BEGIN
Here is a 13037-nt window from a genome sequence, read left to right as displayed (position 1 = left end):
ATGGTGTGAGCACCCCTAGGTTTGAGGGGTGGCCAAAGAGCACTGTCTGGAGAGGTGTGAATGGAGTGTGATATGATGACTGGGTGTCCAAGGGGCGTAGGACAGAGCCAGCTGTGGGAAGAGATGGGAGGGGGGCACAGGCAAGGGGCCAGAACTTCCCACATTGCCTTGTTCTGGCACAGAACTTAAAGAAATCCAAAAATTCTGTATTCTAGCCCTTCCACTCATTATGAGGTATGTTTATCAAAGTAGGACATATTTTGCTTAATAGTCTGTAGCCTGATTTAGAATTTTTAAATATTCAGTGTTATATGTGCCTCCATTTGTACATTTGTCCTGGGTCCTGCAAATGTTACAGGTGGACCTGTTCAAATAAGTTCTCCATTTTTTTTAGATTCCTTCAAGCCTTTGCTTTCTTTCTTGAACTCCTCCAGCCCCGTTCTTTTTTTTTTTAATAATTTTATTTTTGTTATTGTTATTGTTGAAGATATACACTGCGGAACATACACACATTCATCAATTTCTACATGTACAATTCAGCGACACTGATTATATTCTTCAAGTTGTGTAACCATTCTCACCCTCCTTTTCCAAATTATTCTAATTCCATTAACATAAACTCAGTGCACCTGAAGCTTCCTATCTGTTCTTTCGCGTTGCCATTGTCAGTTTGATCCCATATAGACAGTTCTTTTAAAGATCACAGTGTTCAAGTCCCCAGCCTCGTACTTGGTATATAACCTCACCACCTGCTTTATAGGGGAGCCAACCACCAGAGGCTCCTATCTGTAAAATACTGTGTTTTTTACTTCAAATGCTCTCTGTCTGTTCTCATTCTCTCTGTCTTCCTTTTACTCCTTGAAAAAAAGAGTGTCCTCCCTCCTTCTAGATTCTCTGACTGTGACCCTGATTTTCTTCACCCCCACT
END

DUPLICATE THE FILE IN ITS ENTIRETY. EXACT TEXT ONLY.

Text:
Here is a 13037-nt window from a genome sequence, read left to right as displayed (position 1 = left end):
ATGGTGTGAGCACCCCTAGGTTTGAGGGGTGGCCAAAGAGCACTGTCTGGAGAGGTGTGAATGGAGTGTGATATGATGACTGGGTGTCCAAGGGGCGTAGGACAGAGCCAGCTGTGGGAAGAGATGGGAGGGGGGCACAGGCAAGGGGCCAGAACTTCCCACATTGCCTTGTTCTGGCACAGAACTTAAAGAAATCCAAAAATTCTGTATTCTAGCCCTTCCACTCATTATGAGGTATGTTTATCAAAGTAGGACATATTTTGCTTAATAGTCTGTAGCCTGATTTAGAATTTTTAAATATTCAGTGTTATATGTGCCTCCATTTGTACATTTGTCCTGGGTCCTGCAAATGTTACAGGTGGACCTGTTCAAATAAGTTCTCCATTTTTTTTAGATTCCTTCAAGCCTTTGCTTTCTTTCTTGAACTCCTCCAGCCCCGTTCTTTTTTTTTTTAATAATTTTATTTTTGTTATTGTTATTGTTGAAGATATACACTGCGGAACATACACACATTCATCAATTTCTACATGTACAATTCAGCGACACTGATTATATTCTTCAAGTTGTGTAACCATTCTCACCCTCCTTTTCCAAATTATTCTAATTCCATTAACATAAACTCAGTGCACCTGAAGCTTCCTATCTGTTCTTTCGCGTTGCCATTGTCAGTTTGATCCCATATAGACAGTTCTTTTAAAGATCACAGTGTTCAAGTCCCCAGCCTCGTACTTGGTATATAACCTCACCACCTGCTTTATAGGGGAGCCAACCACCAGAGGCTCCTATCTGTAAAATACTGTGTTTTTTACTTCAAATGCTCTCTGTCTGTTCTCATTCTCTCTGTCTTCCTTTTACTCCTTGAAAAAAAGAGTGTCCTCCCTCCTTCTAGATTCTCTGACTGTGACCCTGATTTTCTTCACCCCCACT